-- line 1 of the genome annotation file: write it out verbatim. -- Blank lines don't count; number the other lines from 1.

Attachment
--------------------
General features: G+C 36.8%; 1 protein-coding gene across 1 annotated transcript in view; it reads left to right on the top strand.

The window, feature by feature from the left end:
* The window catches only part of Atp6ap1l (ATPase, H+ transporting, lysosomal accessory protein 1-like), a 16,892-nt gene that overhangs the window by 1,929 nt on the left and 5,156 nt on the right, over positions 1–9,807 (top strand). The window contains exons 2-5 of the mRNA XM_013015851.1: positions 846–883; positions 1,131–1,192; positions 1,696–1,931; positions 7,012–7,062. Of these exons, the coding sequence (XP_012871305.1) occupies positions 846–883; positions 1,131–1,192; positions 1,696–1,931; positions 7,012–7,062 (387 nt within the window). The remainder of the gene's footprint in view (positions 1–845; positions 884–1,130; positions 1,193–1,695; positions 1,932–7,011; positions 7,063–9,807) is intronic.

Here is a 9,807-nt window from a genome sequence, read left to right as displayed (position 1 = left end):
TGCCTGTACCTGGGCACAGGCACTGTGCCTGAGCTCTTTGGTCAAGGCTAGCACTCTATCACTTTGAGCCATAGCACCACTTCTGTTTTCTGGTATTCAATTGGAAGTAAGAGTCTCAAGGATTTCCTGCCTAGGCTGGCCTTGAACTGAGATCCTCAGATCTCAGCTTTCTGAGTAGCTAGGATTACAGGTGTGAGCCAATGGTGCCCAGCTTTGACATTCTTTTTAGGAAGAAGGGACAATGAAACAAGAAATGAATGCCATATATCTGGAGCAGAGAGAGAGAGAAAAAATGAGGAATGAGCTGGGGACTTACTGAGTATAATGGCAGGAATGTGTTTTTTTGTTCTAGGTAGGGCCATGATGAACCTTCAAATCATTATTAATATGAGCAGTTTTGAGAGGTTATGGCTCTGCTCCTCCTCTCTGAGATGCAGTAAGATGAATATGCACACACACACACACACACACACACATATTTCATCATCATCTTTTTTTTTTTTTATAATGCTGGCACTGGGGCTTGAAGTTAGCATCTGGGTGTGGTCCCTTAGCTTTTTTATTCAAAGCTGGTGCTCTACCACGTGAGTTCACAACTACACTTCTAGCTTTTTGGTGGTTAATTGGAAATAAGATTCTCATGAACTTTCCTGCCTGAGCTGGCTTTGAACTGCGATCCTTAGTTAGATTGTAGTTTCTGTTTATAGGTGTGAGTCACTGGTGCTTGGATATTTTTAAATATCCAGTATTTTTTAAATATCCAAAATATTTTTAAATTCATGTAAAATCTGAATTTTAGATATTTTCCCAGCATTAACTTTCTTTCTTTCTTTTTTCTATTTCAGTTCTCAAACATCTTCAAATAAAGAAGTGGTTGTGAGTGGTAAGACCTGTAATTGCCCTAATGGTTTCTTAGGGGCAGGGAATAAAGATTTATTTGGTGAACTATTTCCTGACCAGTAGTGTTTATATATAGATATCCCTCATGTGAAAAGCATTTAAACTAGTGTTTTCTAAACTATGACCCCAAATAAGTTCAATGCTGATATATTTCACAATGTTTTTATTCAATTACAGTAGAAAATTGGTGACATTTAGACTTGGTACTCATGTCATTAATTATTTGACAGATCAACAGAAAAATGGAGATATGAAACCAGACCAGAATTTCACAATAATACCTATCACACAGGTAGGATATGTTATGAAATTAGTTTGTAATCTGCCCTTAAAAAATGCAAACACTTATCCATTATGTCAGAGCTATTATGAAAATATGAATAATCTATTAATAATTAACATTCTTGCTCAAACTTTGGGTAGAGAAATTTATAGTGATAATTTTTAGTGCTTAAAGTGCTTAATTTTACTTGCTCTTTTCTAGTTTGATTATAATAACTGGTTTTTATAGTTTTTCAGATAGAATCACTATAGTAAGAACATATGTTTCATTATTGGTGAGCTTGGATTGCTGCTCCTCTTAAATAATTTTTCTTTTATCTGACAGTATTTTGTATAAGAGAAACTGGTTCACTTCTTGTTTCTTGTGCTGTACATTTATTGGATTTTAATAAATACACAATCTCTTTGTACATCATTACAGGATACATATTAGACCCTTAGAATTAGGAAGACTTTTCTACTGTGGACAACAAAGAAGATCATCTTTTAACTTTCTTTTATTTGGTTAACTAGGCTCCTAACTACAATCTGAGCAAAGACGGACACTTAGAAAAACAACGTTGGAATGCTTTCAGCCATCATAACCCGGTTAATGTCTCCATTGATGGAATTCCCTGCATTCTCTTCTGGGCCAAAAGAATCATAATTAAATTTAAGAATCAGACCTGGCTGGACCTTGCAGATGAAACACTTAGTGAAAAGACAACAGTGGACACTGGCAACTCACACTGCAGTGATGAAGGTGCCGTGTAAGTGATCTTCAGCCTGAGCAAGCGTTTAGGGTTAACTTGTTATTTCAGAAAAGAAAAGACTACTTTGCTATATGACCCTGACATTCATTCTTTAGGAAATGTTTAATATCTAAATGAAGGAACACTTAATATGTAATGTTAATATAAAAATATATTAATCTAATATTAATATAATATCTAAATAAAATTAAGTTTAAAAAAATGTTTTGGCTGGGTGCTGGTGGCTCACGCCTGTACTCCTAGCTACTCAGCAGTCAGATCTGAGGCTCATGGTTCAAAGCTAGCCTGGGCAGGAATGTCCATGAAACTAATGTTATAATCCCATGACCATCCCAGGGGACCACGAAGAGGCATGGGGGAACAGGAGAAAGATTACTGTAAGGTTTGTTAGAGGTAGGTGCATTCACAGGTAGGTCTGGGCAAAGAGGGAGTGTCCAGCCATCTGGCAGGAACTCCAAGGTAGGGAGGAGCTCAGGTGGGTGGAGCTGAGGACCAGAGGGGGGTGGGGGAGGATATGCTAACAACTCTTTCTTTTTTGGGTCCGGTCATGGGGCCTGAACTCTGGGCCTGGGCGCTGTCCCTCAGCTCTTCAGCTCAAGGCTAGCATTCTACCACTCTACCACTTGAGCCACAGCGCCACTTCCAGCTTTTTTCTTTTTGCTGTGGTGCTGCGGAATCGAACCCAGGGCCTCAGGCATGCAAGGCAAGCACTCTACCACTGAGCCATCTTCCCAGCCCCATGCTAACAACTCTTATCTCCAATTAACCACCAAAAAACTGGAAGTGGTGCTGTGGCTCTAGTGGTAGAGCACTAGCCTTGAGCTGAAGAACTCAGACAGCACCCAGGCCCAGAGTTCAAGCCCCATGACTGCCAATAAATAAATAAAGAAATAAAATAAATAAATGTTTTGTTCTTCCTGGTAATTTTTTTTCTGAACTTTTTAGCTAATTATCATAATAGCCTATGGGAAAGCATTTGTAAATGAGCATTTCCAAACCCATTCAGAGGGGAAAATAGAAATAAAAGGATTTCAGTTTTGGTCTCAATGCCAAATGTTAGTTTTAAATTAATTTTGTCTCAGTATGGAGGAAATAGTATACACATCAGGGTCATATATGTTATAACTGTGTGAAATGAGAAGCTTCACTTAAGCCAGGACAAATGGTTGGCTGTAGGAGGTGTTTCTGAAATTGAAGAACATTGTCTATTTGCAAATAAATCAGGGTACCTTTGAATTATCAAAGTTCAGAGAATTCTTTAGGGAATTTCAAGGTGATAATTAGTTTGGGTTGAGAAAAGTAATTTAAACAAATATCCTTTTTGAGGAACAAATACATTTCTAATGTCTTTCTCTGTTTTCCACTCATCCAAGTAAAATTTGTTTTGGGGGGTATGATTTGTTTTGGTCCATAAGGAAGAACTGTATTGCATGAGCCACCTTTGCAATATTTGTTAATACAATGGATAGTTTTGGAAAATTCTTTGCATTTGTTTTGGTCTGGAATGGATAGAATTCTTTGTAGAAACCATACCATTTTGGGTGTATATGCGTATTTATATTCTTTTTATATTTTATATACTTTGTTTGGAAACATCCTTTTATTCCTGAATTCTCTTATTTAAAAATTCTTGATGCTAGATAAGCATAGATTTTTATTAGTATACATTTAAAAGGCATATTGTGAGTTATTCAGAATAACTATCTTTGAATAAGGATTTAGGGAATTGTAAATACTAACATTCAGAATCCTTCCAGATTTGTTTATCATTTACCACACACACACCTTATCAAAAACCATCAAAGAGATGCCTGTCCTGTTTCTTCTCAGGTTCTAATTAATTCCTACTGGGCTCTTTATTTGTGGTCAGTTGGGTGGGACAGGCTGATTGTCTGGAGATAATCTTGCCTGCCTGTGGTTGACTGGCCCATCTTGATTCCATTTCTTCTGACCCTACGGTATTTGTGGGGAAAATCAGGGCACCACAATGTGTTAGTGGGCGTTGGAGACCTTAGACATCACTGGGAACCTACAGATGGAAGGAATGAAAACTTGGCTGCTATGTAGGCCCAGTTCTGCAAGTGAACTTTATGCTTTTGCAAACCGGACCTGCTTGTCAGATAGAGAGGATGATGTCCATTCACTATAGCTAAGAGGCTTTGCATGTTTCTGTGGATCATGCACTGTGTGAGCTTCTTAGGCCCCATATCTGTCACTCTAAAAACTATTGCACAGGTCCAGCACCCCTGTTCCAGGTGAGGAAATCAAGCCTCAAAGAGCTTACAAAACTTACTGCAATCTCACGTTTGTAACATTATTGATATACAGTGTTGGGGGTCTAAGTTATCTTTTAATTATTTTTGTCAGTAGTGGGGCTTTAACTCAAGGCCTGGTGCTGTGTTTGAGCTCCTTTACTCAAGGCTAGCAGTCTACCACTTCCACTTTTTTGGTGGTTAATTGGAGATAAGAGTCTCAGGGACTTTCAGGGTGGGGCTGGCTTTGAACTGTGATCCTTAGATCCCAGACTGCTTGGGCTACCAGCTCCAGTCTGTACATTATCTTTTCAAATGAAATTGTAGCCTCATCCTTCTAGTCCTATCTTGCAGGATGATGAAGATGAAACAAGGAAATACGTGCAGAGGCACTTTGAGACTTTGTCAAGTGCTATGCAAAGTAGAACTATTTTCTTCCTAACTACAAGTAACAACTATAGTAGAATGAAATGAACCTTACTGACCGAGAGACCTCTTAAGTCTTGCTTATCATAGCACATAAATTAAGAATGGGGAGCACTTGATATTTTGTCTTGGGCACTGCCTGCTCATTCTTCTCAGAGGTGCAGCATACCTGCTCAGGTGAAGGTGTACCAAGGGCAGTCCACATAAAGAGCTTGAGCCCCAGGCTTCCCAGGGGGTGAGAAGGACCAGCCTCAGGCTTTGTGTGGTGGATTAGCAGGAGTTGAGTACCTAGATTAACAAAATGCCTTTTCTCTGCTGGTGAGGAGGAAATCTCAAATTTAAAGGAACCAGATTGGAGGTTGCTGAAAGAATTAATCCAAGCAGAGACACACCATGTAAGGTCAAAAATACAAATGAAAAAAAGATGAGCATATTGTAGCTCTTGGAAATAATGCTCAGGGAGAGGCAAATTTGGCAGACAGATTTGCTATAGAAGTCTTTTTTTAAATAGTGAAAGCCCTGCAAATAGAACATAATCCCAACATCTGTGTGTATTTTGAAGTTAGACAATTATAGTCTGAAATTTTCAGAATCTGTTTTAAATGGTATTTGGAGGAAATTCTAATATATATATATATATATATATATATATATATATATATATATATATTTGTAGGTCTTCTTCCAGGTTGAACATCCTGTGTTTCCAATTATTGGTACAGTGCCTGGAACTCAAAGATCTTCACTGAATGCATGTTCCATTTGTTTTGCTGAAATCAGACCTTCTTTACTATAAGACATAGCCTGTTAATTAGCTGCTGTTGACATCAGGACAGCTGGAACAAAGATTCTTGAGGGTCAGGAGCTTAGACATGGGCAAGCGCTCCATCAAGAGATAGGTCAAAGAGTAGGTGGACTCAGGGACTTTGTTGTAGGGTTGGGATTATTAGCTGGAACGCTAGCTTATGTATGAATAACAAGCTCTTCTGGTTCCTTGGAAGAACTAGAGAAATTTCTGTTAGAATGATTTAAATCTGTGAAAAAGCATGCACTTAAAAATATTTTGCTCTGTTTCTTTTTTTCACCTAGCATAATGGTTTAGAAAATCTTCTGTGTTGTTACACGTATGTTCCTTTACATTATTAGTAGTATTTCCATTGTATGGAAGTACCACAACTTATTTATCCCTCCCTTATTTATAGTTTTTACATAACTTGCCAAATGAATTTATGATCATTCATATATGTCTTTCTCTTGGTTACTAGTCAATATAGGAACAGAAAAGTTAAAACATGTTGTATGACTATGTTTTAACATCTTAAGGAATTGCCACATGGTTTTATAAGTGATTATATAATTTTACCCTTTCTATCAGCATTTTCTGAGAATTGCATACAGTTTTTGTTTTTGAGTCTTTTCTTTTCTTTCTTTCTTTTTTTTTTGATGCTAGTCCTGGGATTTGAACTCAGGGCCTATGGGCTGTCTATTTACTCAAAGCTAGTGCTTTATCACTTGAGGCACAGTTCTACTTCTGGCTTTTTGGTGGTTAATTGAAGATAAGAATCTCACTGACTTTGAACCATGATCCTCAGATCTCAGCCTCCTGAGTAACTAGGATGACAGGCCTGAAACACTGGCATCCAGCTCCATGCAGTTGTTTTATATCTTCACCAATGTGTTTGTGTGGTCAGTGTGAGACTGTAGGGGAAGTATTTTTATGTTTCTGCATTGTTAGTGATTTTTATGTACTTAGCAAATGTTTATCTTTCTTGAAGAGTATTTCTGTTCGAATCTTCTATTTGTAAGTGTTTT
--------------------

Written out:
General features: G+C 36.8%; 1 protein-coding gene across 1 annotated transcript in view; it reads left to right on the top strand.